I have been meditating for a while on the concept of negative space. In art, positive space represents the center, and the area around is considered negative space. Negative space isn’t bad. Rather, it’s necessary for a balanced composition. Positive space can’t exist without negative space. But what’s interesting to me is negative space goes beyond the margins to fill up its own space.
“Putting attention on negative space somewhat deemphasizes the positive space, it all becomes equally important,” says Chicago artist Maggie Hubbard.
Positive and Negative Space
“Positive space is defined by the outline and mass of an object; the negative space is the space surrounding the object. In drawing it is critical for the student to learn to navigate and use negative spaces; the flattened two-dimensional spaces are just as important as the positive space in creating an image. One might say that Japanese faith developed as negative space around the forbidden faith of Christianity…In a culture that honors the hidden, the weak and the unspoken, Christianity became a hidden reality of Japanese culture,” writes Makoto Fujimura.
Fujimura’s assessment of Japanese Christianity being imprinted not in positive space, but in the negative space of Japanese history and culture, is profound. As a bicultural artist and a Christian, Fujimura himself exists in negative space. In his book, Silence and Beauty: Hidden Faith Born of Suffering1, he reflects on the beauty and ambiguity of faith after encountering Shusako Endo’s masterpiece, Silence2. Like Endo, he doesn’t center on a triumphant, conquering faith often associated with Western Christianity. Rather, he focuses on the negative spaces where faith is uncertain, its boundaries and deep mysteries hard to grasp.
I can relate to his experience of faith. Over the years, I find myself in undefined spaces – in negative space – existing outside the lines and spaces that have already been filled in. Negative space is where I exist as an Asian Pacific American woman who cares deeply about faith, work and justice. As a Christian in tech, my faith is integrated with my work and my passion for justice. But I don’t inhabit positive space. I am not at the center of the tech world because that space is dominated by white men. Nor do I occupy positive space in justice circles, for I don’t lobby full time or work for a non-profit. My lack of formal theological education discredits me in the church setting. In tech, justice circles and the church setting, I live in negative space. The blankness of this space can be exciting – full of possibilities, but also daunting. The playbook isn’t written.
Kayaking in the Pacific Ocean
Last summer, my family and I did some kayaking in Australia. Before this, I had never kayaked on my own before, but that time, on vacation, I decided to try. The conditions were not ideal for a first timer. It was from a busy pier (Manly Beach) to an island nearby. My son put me up for a challenge, and so I rowed like my life depended on it. There were moments when I seriously thought the wind and waves were going to take over. I imagined headlines like, “Amateur kayaker fell into shark-infested waters.” But we made it, and my son got to walk around the island, and check out Quarantine Station (the place where they used to keep unwanted immigrants).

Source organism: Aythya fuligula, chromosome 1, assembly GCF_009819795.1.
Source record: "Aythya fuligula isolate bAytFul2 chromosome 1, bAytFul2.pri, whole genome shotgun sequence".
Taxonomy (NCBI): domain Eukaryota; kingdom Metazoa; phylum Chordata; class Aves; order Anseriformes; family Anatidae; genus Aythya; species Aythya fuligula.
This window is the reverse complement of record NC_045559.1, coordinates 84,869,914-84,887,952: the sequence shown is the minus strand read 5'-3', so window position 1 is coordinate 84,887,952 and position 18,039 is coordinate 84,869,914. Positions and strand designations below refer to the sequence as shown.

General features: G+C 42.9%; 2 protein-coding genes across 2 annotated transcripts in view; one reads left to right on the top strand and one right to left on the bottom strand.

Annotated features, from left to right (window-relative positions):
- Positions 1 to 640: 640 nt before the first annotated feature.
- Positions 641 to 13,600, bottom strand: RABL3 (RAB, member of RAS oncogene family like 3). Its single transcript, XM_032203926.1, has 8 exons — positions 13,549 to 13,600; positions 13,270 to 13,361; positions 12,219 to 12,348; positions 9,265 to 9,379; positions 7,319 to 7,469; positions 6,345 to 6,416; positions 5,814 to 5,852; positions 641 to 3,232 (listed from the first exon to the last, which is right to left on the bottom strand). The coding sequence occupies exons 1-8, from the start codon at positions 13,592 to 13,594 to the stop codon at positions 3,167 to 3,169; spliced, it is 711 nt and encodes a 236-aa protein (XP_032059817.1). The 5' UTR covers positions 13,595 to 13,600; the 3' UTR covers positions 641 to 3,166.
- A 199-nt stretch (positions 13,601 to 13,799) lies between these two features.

We only rented the kayaks for two hours, so it was time to leave and head back to the pier. I left the beach first and was kayaking at my own speed. My family was way behind me because they left a bit later. For a while, it felt like it was just me and the ocean. I could see where I’m supposed to go, but not sure what the waters will be like up ahead. Yet I didn’t care. Instead of having to row for survival, I felt like the wind was helping me out this time, pushing my kayak along with little effort on my part. It felt like God was saying to me, “When you are the one leading the pack, you set the pace, and you don’t have to worry about what’s behind you. You just move forward toward the place you want to go, the vision you see.”
I didn’t feel alone. The wind pushed me forward. And so I told myself, I need to remember this moment because when I go back to my life, my ministry, I will feel alone. I’ll need to remember when the wind was with me, and the waves were not against me. I could see where I’m supposed to go, and I just need to keep rowing.
I hesitate to share this story because it sounds so presumptuous. Quite frankly, I have a hard time believing it myself. But this past year, the Spirit has pushed me forward to places I never thought I’d go and do things I’ve never tried before.
I used to think positive space is better, easier, where the action happens. But Endo’s Silence gently points to the beauty of negative space. And as I look for negative space in my life and ministry, I see signs of God everywhere. God’s been there this whole time.
Look for negative space. I may be biased, but I believe God’s creativity shines more brightly here.
Hubbard, M. (2016), Erica & Ryan’s couch, Acrylic on Wood. Retrieved from https://www.maggiehubbard.net/homes.
1Fujimura, M. (2016), Silence and Beauty: Hidden Faith Born of Suffering, Downers Grove, IL: InterVarsity Press
2Endo, S. (1969). Silence (William Johnston, Trans.). Marlboro, NJ: Taplinger Publishing Company. (Original work published 1966)